The Ethics Blog

A blog from the Centre for Research Ethics & Bioethics (CRB)

Tag: patient-doctor relationship (Page 1 of 3)

Clinical cancer trials convey a culture of hope

Activities that we may want to keep apart often overlap. An example is cancer research and care. Clinical cancer centers often conduct research and recruit patients as research participants. Such research is important if we want to offer future patients better cancer treatments. However, does this also apply to patients participating in studies? Are they […]

How about personally optimized treatment?

It is well known that patients who are asked to participate in cancer trials are tempted by the therapeutic misconception. They believe they are offered a newer and better treatment, when in fact it is about research into an untested treatment. When researchers use genetic tests to develop personalized oncology, even more misconceptions can arise. […]

On “truly” understanding the risk

It is a well-known psychological fact that people have great difficulties to understand probabilistic risks. What does it actually mean that the risk of developing breast cancer the next ten years is fifteen percent? In addition to the difficulties of understanding probabilities, mathematical expressions can cause a false appearance of exactitude and objectivity. It is […]

Patients find misleading information on the internet

In phase 1 clinical studies of substances that might possibly be used to treat cancer in the future, cancer patients are recruited as research participants. These patients almost always have advanced cancer that no longer responds to the standard treatment. That research participation would affect the cancer is unlikely. The purpose of a phase 1 […]

Ethical competence for the decision not to resuscitate

Sometimes, physicians have to decide that a cancer patient has such a poor prognosis that he or she should not be resuscitated through cardiopulmonary rescue, if discovered with cardiac arrest. The procedure is violent and would in these cases cause unnecessary suffering. The situation is stressful for the healthcare team no matter which decision is […]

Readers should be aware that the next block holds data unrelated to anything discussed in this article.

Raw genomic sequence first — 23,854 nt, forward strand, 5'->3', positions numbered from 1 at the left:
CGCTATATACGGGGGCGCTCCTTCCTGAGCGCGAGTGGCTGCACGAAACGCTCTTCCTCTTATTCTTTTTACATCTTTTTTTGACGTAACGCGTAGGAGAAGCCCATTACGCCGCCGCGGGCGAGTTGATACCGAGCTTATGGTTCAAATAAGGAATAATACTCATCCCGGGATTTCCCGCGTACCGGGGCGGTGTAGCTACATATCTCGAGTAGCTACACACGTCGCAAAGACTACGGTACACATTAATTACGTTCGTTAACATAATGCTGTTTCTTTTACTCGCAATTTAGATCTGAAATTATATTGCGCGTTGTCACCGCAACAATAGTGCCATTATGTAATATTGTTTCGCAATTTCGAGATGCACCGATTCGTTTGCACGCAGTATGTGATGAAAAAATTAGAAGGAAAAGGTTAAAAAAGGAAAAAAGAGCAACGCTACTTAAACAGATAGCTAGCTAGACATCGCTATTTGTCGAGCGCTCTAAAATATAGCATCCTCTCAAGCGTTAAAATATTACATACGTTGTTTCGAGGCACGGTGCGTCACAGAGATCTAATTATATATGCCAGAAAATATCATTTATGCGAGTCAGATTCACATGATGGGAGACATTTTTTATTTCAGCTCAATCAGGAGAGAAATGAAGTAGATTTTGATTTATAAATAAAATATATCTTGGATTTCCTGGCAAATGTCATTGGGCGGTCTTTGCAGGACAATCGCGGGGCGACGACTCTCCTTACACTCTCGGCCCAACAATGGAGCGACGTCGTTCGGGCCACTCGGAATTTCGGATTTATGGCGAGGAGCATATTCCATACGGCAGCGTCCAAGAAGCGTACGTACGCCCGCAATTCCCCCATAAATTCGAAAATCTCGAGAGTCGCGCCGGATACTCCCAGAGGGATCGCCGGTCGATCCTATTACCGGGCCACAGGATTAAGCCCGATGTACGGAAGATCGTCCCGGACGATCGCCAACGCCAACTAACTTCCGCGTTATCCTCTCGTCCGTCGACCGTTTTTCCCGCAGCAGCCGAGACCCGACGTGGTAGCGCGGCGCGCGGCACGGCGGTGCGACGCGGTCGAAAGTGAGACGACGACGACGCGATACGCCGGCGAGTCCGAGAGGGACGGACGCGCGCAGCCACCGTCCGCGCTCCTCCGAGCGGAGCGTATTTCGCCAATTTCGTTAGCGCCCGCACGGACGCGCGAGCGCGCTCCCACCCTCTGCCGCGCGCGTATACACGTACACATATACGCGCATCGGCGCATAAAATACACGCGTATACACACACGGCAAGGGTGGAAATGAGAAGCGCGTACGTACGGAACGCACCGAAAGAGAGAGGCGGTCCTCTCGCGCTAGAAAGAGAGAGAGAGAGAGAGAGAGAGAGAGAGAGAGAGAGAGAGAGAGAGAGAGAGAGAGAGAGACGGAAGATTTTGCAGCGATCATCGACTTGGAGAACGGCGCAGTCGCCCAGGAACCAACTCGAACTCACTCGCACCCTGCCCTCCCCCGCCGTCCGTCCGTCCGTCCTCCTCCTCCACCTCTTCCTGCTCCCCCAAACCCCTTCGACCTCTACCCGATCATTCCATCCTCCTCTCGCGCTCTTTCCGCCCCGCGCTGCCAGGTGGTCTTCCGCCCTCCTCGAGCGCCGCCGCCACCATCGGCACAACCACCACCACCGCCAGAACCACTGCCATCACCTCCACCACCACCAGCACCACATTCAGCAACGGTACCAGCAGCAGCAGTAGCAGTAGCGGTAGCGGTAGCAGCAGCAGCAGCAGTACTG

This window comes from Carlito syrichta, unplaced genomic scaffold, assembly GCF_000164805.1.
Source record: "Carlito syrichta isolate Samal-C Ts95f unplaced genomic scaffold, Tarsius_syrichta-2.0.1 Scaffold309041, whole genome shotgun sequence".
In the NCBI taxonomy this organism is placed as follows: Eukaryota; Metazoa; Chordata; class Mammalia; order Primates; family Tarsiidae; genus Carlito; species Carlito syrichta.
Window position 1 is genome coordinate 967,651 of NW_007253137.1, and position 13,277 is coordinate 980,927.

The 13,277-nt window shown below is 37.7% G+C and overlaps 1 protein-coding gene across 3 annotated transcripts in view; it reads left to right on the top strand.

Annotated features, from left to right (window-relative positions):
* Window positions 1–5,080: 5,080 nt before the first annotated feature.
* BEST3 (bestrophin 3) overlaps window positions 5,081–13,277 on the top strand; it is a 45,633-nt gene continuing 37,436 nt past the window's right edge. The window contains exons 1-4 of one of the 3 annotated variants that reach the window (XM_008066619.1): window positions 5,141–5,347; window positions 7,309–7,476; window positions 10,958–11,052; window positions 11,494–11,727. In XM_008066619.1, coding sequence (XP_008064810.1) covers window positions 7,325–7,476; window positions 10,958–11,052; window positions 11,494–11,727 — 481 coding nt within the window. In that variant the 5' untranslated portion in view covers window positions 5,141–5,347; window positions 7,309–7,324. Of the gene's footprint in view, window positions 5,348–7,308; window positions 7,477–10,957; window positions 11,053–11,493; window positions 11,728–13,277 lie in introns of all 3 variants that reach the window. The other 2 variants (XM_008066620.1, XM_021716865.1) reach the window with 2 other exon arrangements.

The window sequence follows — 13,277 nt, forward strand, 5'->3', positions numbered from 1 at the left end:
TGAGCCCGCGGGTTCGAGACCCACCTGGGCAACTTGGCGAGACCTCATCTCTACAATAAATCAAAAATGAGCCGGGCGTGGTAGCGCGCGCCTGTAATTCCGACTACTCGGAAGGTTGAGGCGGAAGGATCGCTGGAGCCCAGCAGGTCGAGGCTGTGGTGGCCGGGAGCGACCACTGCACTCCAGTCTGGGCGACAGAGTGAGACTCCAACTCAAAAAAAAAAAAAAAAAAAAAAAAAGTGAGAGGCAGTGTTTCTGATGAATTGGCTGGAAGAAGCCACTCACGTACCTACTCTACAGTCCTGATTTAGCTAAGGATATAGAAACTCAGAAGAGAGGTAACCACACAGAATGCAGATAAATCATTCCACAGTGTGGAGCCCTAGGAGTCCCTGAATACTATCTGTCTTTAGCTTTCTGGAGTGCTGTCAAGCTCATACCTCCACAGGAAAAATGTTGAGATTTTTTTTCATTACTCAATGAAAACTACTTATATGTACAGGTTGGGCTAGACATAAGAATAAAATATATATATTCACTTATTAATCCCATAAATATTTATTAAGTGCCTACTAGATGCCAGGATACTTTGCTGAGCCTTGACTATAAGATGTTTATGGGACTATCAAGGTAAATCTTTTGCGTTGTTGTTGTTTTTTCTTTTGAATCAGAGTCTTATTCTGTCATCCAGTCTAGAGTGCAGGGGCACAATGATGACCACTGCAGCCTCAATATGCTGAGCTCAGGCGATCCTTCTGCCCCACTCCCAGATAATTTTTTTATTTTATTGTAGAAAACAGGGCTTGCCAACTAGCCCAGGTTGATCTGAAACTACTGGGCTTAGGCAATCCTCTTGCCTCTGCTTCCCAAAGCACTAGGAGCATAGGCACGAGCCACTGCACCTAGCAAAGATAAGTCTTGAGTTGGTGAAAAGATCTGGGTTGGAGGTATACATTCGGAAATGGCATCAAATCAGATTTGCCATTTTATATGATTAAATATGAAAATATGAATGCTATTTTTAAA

Inequalities in healthcare – from denial to greater awareness

Swedish law prescribes healthcare on equal terms for the whole population. Complying with this law is more difficult than one might believe, since discrimination tends to happen unknowingly, under our own radar. Telephone nursing has been thought to increase equality in healthcare, because it is so easily accessible. However, research has demonstrated inequalities in telephone […]

Hoping when there is no hope

Patients participating in phase I oncology trials have terminal cancer and are near the end of life. Participating in research cannot cure them or even extend their lives. Not only because they have terminal cancer, but also because in phase I trials one tests the safety profile of the treatment, not effectiveness against cancer. Nevertheless, […]

Beyond awareness: the need for a more comprehensive ethics of disorders of consciousness

Disorders of consciousness like coma, unresponsive wakefulness syndrome, and what is known as minimally conscious state, are among the most challenging issues in current ethical debates. Ethical analyses of these states usually focus on the ‘residual’ awareness that these patients might still have. Such awareness is taken to have bearing on other factors that are […]

Communicating risk in human terms

The concept of risk used in genetics is a technical term. For the specialist, risk is the probability of an undesired event, for example, that an individual develops some form of cancer. Risk is usually stated as a percentage. It is well known that patients have difficulties to access the probability notion of risk. What […]

Nudging people in the right direction

Behavioral scientist study how environments can be designed so that people are pushed towards better decisions. By placing the vegetables first at the buffet, people may choose more vegetables than they would otherwise do. They choose themselves, but the environment is designed to support the “right” choice. Nudging people to behave more rationally may, of […]

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